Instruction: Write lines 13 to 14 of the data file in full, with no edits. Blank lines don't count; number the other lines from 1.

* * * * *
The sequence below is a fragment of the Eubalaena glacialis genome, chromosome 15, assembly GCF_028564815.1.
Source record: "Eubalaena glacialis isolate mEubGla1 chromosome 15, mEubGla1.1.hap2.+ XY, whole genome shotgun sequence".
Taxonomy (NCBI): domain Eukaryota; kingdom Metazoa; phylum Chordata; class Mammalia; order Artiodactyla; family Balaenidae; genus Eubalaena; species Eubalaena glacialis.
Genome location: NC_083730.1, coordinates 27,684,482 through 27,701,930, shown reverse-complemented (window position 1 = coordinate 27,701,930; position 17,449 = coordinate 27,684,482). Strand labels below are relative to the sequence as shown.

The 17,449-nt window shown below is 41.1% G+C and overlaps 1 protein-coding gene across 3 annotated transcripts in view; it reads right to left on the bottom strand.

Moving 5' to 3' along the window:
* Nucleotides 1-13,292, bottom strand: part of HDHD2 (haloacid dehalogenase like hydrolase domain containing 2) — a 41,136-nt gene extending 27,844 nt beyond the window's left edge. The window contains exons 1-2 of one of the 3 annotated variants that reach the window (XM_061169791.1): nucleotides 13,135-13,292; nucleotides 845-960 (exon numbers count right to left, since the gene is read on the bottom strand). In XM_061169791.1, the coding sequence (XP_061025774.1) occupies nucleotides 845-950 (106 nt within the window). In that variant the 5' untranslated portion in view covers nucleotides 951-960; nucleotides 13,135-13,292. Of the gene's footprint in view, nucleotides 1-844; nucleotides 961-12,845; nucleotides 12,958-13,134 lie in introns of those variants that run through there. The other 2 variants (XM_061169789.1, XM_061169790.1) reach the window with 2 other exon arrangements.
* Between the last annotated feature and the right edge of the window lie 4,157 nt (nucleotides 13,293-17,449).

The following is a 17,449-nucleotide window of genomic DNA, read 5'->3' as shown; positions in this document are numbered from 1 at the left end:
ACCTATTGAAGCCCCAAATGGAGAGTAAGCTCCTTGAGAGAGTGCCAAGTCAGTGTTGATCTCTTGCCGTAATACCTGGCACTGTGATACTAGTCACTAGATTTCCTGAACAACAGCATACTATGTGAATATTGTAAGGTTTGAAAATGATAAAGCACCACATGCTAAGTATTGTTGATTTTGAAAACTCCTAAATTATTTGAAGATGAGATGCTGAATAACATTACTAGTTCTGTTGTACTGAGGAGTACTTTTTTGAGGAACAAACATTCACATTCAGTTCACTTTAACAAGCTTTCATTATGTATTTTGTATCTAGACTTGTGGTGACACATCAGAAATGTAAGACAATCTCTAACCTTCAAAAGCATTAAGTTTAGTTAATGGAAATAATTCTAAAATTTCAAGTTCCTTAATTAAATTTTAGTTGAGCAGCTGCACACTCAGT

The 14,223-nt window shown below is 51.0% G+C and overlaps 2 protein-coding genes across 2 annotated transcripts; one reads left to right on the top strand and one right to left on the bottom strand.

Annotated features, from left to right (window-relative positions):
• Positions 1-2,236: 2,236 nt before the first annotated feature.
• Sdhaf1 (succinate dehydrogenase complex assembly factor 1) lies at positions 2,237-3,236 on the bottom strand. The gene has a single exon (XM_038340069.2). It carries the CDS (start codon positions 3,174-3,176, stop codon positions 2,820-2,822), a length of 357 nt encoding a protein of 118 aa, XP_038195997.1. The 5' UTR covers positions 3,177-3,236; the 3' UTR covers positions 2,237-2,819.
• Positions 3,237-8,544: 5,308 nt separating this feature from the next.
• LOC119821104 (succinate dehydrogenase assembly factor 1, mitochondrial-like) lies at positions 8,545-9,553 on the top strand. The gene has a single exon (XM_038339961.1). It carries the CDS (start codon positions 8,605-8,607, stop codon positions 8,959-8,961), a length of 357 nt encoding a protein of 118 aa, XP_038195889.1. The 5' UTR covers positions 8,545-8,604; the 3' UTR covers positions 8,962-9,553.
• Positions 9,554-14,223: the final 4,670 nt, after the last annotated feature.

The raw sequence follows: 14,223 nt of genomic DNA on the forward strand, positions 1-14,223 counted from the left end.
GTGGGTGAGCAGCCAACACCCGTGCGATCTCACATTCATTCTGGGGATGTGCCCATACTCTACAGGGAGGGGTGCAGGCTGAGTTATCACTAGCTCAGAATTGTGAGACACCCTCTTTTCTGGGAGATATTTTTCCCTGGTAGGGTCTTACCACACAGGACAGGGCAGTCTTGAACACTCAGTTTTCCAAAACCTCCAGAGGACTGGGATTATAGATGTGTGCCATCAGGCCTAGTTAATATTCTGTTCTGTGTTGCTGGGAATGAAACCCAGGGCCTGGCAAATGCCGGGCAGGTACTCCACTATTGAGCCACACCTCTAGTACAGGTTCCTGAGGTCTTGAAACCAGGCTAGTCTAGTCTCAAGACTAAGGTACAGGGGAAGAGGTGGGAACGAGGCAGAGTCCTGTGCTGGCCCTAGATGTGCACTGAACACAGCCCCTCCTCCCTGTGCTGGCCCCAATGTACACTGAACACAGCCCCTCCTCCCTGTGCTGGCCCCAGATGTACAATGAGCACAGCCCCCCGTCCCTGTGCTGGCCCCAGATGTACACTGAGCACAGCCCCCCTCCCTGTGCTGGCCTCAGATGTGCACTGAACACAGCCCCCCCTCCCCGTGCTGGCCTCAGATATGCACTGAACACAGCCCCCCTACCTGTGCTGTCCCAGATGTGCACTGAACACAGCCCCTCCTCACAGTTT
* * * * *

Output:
• Positions 1-2,236: 2,236 nt before the first annotated feature.
• Sdhaf1 (succinate dehydrogenase complex assembly factor 1) lies at positions 2,237-3,236 on the bottom strand. The gene has a single exon (XM_038340069.2). It carries the CDS (start codon positions 3,174-3,176, stop codon positions 2,820-2,822), a length of 357 nt encoding a protein of 118 aa, XP_038195997.1. The 5' UTR covers positions 3,177-3,236; the 3' UTR covers positions 2,237-2,819.